DUBAI. Despite its small size, the United Arab Emirates boasts a large number of airports, harbors, and shipyards. Much duplicate construction is due to the abundance of oil money and the rivalry of governments—not only between neighboring states but also among the semi-autonomous emirates making up the UAE.
Many of the basic investment decisions (e.g., on airport construction) are based on political rather than on economic considerations. There are conflicting pressures, toward a strong central government on one hand, and toward maintaining a strong local autonomy on the other among the various emirates.
With few exceptions most of the other emirates are rather poor and thus easily swayed toward the hegemony of the central government in oil-rich Abu Dhabi. Its ruler, Sheikh Zayed Al Nahyan, is also the President of the federation of the seven emirates constituting the UAE.
More and more of the various powers of the State are being vested in the federation government, which is attempting to unify many of the existing laws of the emirates. As more of the power gravitates towards the center there is less likelihood of duplication of the various major economic projects already undertaken.
Still, such decisions are not likely to be free of political influences. There will merely be a shift from small-scale statism to statism on a larger scale. As far as the local economy is concerned it is less likely to be free and more likely to be regulated. An instance of such control is the newly introduced regulation of food prices.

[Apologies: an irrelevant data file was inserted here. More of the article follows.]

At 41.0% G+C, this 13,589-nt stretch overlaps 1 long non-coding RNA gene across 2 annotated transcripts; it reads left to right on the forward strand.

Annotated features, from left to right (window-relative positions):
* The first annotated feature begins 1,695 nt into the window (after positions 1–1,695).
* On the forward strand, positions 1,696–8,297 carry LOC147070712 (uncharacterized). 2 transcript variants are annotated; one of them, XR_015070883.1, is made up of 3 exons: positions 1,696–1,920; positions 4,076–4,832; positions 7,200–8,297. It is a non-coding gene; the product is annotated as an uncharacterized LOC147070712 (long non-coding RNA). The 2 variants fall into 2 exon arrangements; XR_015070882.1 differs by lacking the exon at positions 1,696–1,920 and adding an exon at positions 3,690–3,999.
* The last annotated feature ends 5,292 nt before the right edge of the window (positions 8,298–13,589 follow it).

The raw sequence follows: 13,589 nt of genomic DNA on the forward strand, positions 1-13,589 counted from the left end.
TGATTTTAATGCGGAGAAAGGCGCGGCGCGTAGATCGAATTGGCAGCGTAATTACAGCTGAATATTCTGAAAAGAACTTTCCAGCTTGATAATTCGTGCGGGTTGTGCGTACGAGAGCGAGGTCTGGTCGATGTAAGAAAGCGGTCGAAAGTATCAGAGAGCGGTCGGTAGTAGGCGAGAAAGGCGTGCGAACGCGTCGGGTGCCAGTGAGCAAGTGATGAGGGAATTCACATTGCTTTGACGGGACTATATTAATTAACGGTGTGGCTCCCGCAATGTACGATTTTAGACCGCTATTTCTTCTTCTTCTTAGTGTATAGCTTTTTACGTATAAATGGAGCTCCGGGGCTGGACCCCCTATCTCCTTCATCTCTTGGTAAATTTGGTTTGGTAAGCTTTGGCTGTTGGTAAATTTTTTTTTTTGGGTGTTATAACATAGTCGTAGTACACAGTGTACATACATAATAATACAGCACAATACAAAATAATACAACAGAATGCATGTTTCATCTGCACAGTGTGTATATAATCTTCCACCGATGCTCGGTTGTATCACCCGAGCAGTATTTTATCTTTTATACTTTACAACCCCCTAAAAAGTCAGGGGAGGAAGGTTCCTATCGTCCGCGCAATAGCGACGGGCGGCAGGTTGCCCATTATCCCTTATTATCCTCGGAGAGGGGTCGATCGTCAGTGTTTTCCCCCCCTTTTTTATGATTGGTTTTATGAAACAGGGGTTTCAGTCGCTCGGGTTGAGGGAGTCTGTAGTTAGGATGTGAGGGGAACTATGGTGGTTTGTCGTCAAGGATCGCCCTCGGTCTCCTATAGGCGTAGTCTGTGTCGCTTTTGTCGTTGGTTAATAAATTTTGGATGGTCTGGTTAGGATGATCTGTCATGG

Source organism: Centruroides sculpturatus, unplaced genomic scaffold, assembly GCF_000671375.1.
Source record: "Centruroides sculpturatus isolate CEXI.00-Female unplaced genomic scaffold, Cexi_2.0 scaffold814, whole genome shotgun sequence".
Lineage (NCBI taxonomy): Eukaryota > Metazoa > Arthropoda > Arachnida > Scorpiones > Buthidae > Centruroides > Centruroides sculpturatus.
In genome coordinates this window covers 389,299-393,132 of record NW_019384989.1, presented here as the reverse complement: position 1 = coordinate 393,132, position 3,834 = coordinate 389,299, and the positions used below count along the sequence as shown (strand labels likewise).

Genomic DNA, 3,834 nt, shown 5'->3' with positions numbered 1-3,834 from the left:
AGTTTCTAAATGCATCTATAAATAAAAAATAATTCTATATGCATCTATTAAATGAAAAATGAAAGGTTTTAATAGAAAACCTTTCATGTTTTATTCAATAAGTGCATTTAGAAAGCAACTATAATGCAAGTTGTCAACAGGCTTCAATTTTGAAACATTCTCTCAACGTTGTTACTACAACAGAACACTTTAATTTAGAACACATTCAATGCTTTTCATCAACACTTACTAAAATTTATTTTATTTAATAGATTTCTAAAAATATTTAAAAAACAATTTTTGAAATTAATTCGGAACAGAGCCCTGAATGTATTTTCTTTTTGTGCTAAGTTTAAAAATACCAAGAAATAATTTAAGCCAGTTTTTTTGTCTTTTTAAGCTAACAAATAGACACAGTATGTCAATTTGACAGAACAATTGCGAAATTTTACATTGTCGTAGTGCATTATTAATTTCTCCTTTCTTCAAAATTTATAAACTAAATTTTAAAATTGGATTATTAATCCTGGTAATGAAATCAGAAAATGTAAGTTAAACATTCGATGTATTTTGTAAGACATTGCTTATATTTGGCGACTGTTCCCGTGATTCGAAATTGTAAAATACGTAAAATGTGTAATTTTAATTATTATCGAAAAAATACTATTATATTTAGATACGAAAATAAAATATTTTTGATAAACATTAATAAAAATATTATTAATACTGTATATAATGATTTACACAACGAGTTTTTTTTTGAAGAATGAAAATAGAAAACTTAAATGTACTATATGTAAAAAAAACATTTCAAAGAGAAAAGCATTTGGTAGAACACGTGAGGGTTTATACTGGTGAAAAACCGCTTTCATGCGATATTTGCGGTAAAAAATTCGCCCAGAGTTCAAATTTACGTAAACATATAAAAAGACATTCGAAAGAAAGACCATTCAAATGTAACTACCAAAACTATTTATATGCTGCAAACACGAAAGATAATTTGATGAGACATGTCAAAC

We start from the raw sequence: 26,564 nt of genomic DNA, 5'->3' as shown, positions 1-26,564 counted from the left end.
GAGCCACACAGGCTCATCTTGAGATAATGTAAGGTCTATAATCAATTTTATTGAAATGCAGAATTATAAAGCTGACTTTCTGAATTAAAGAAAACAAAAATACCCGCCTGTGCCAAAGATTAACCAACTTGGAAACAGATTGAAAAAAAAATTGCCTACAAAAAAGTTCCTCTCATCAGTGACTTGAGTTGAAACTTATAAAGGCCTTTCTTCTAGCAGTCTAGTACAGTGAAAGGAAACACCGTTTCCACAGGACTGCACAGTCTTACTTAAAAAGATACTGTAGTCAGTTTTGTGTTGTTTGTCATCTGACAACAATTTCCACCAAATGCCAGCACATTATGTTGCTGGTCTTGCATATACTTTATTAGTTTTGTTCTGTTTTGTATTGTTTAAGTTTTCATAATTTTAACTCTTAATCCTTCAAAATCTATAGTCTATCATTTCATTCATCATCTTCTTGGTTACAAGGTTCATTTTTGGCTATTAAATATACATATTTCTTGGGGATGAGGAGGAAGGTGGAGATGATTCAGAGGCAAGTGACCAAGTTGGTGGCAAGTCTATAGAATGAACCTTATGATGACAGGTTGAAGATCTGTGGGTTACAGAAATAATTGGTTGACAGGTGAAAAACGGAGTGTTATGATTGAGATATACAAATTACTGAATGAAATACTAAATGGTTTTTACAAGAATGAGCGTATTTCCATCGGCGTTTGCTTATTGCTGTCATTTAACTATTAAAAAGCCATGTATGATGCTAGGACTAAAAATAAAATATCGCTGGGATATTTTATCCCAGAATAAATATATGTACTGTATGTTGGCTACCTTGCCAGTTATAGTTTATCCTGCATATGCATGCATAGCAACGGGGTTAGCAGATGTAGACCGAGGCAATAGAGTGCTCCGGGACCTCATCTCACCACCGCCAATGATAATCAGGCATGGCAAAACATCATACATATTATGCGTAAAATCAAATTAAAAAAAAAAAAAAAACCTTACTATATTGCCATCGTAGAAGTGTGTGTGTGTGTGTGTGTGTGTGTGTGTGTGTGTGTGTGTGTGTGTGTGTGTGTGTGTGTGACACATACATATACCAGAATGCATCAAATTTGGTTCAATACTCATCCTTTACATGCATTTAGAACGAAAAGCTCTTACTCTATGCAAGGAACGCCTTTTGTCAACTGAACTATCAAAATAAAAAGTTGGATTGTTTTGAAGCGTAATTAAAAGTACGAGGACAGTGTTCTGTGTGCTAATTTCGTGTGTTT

One of the fastest expanding of the seven emirates had been Sharjah. No longer. With the promise of oil yet to materialize and with a heavy influx of funds from parent emirate Abu Dhabi running dry, the plight of Sharjah is severest and reflects in one way or another the economic malaise affecting the other emirates. Unfinished construction projects, sprawled all over the tiny city state, are left unfinished and with little hope of completion in the very near future. The skyrocketing rents of nearly a year ago are not falling but crumbling, as we expected, and apartments are going begging for tenants. Sharjah, with its chronic electricity shortage, is a ghost town by dusk. Ironically, it is still one of the very few emirates that sells its land to the buyer irrespective of his citizenship.
Now that the influx of immigrants is down, due to recession and Lebanese returning home after their prolonged civil war, the central government in Abu Dhabi, harping on its favorite theme of internal security, is turning away prospective immigrants and encouraging foreign residents to leave. With local citizens constituting only about 10 percent of the current population, xenophobia rides the waves again.
Business bankruptcies are becoming common. Financial institutions are in a tight position, with several banks recently saved from bankruptcy only by government intervention. Where at one time you had to book months ahead for a room at the local Intercontinental Hotel, occupancy is now running at roughly 50 percent.
In general the central government intends to play a heavy role in economic affairs. In politics, no opposition is to be allowed to function according to a recent declaration of intent. The feudalistic character of this emerging modern state will be preserved.
Arabs sense that one day they will not have oil. As a result, all sorts of local industries, from farming to sulphuric acid plants, are being encouraged. For the moment, apart from oil, hardly anything locally produced is being exported. On the other hand, imports are still on the rise and will remain so for quite some time to come.